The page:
As a motorcyclist, you take a risk every time you get on the road. You could end up in an accident and end up hurt or worse.
Of course, that goes for drivers of any type of vehicle. But what’s different about driving a motorcycle is that the potential for serious injury or death is much higher.
Why? Because there’s less between you and the road and other vehicles. You don’t have a metal box protecting you in a collision. It’s just you and whatever you’re wearing (hopefully a full leather outfit with pads).
Motorcycles also don’t have seat belts or airbags. Overall, there are simply fewer safety features in them than there are in a car.
This is part of the reason why the federal government estimates that per mile traveled in 2019, the number of deaths on motorcycles was nearly 29 times the number in cars.
If you ever end up injured from a motorcycle accident, consult an experienced motorcycle accident attorney. They can help you with any insurance and personal injury claims.
But to avoid getting in a motorcycle accident altogether, here’s what you should do:
- Assume no one can see you.
Motorcycles can be hard to see because they are much smaller than other vehicles. Many drivers just aren’t expecting them, and it’s easy for them to fall into a driver’s blind spot.
That’s why after a motorcycle accident, you often hear drivers say, “they came out of nowhere.” So it’s best to play it safe and assume other drivers can’t see you.
- Slow down.
Speeding is dangerous. It gives you less time to react to obstacles in the road, sudden brakes, and other hazards. It also prevents you from turning properly and might cause your bike to skid.
So always keep the speed limit and slow down early whenever coming to a stop. These two tips alone will significantly lower the risk of collision.
- Keep a safe distance between you and other vehicles.
As a rule of thumb, you should leave three seconds between you and the vehicle in front of you. That means that at any given moment, it should take you three seconds to catch up to where the car in front of you just was.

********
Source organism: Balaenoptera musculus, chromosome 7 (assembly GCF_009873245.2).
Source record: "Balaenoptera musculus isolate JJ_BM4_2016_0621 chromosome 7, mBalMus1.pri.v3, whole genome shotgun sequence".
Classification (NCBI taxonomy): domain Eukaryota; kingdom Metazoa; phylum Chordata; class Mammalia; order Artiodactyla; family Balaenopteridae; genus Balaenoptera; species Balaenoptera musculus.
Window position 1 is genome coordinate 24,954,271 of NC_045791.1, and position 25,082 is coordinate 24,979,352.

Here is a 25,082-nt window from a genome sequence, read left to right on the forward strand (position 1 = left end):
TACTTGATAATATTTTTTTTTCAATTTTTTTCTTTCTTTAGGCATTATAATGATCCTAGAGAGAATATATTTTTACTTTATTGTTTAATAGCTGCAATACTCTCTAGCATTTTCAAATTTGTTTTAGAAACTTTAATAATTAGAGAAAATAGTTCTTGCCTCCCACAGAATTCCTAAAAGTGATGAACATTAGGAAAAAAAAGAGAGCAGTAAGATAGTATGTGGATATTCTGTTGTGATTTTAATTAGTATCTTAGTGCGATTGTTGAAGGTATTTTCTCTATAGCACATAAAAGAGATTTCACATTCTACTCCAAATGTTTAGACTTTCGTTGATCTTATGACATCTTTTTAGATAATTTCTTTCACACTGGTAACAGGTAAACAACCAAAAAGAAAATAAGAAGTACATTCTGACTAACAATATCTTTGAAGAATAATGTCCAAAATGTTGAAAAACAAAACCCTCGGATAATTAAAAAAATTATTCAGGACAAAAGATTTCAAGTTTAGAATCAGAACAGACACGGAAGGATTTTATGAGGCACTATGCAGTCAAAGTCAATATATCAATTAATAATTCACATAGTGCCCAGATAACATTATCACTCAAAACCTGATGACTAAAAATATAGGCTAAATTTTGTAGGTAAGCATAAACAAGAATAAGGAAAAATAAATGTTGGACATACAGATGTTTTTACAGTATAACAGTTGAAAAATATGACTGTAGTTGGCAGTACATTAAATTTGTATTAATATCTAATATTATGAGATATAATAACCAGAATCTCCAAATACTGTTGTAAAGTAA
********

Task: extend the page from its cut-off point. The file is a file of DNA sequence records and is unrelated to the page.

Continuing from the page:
This ensures that you have plenty of time to react to a car that is slowing down or coming to a sudden stop.
You should also leave plenty of space between you and other vehicles when merging and passing. Don’t cut right in front of somebody. It’ll not only upset them but it might cause them to run into you by accident.
- Check your mirrors frequently.
To avoid getting hit from behind, check your mirrors frequently. Some drivers may catch up to you suddenly and it’s best to stay alert so you can react properly.
- Don’t weave between traffic.
It might be convenient to squeeze past other vehicles, especially when traffic is slow. But it’s extremely dangerous. A slight turn, an open door, or a car pulling out in front of you could knock you off your bike and send you flying.
The same goes for driving in between parked cars. A pedestrian might walk out in front of one and you could seriously hurt them and you.
So don’t weave between traffic. It’s not worth the risk.
- Never drink and drive.
This is basic driving safety 101. You shouldn’t drink and drive any vehicle, including a motorcycle.
Number one, it’s illegal. Doing so could lead to hefty fines, license suspension, and jail time. But secondly, it’s extremely unsafe. It impairs your balance, which is essential to driving a motorcycle, and your judgment overall.
Anyone who drinks and drives a motorcycle is asking for trouble. Don’t try it.
- Maintain your motorcycle.
Keep your motorcycle in good condition so it doesn’t malfunction on the road.
Good motorcycle maintenance includes regularly checking (and when necessary replacing) the brakes, tires, wheels, engine, oil, lights, turn signals, windshield, and more.
If you notice anything off (like an odd sound), you may need to take your bike into the shop to be looked at. Some repairs are a quick fix, while others may require you to leave your bike in the shop for a few days.
- Check the weather.
Poor weather conditions increase the risk of a motorcycle accident. Rain, snow, and fog can make it hard to see, and ice can cause you to slip on the road.
So always check the weather before you head on a ride. If the weather’s bad, consider waiting it out or postponing the drive. And if the weather takes a turn for the worse while you’re already on the road, consider pulling over until it improves.
- Be on the lookout for hazards.
Lastly, keep an eye out for potholes, rocks, fallen tree branches, oil spills, and other hazards on the road. They can have a much more serious impact on a two-wheel motorcycle than they do on a four-wheel vehicle because you have less balance.
In short, always keep your eyes on the road and drive defensively.
Adding it all up
Some motorcycle accidents can’t be avoided. But the vast majority of them can be by following the simple guidelines above. Instead of becoming part of another motorcycle accident statistic, commit to driving safely and responsibly. You and those that care about you will be glad you did.